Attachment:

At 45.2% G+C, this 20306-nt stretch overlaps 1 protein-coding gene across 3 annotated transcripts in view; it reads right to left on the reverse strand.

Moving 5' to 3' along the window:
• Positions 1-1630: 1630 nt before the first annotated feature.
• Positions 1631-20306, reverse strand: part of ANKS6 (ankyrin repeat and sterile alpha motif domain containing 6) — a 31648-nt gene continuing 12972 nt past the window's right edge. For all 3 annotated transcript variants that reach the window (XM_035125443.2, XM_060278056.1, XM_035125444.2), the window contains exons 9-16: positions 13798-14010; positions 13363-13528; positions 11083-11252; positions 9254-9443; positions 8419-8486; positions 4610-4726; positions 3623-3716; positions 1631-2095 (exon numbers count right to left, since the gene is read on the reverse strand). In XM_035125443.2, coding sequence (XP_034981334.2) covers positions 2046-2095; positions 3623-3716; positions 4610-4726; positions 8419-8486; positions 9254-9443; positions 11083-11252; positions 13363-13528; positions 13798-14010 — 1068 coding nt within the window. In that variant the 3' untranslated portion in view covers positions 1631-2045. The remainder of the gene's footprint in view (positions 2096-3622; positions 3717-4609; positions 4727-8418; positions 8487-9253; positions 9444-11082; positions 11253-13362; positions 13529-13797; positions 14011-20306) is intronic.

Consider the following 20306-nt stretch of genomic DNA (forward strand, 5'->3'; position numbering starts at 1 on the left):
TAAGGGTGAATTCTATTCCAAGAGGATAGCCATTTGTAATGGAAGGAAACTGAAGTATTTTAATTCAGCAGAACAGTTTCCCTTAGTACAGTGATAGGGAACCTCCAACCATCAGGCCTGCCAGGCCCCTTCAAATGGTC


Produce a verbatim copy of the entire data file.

At 45.2% G+C, this 20306-nt stretch overlaps 1 protein-coding gene across 3 annotated transcripts in view; it reads right to left on the reverse strand.

Moving 5' to 3' along the window:
• Positions 1-1630: 1630 nt before the first annotated feature.
• Positions 1631-20306, reverse strand: part of ANKS6 (ankyrin repeat and sterile alpha motif domain containing 6) — a 31648-nt gene continuing 12972 nt past the window's right edge. For all 3 annotated transcript variants that reach the window (XM_035125443.2, XM_060278056.1, XM_035125444.2), the window contains exons 9-16: positions 13798-14010; positions 13363-13528; positions 11083-11252; positions 9254-9443; positions 8419-8486; positions 4610-4726; positions 3623-3716; positions 1631-2095 (exon numbers count right to left, since the gene is read on the reverse strand). In XM_035125443.2, coding sequence (XP_034981334.2) covers positions 2046-2095; positions 3623-3716; positions 4610-4726; positions 8419-8486; positions 9254-9443; positions 11083-11252; positions 13363-13528; positions 13798-14010 — 1068 coding nt within the window. In that variant the 3' untranslated portion in view covers positions 1631-2045. The remainder of the gene's footprint in view (positions 2096-3622; positions 3717-4609; positions 4727-8418; positions 8487-9253; positions 9444-11082; positions 11253-13362; positions 13529-13797; positions 14011-20306) is intronic.

Consider the following 20306-nt stretch of genomic DNA (forward strand, 5'->3'; position numbering starts at 1 on the left):
TAAGGGTGAATTCTATTCCAAGAGGATAGCCATTTGTAATGGAAGGAAACTGAAGTATTTTAATTCAGCAGAACAGTTTCCCTTAGTACAGTGATAGGGAACCTCCAACCATCAGGCCTGCCAGGCCCCTTCAAATGGTC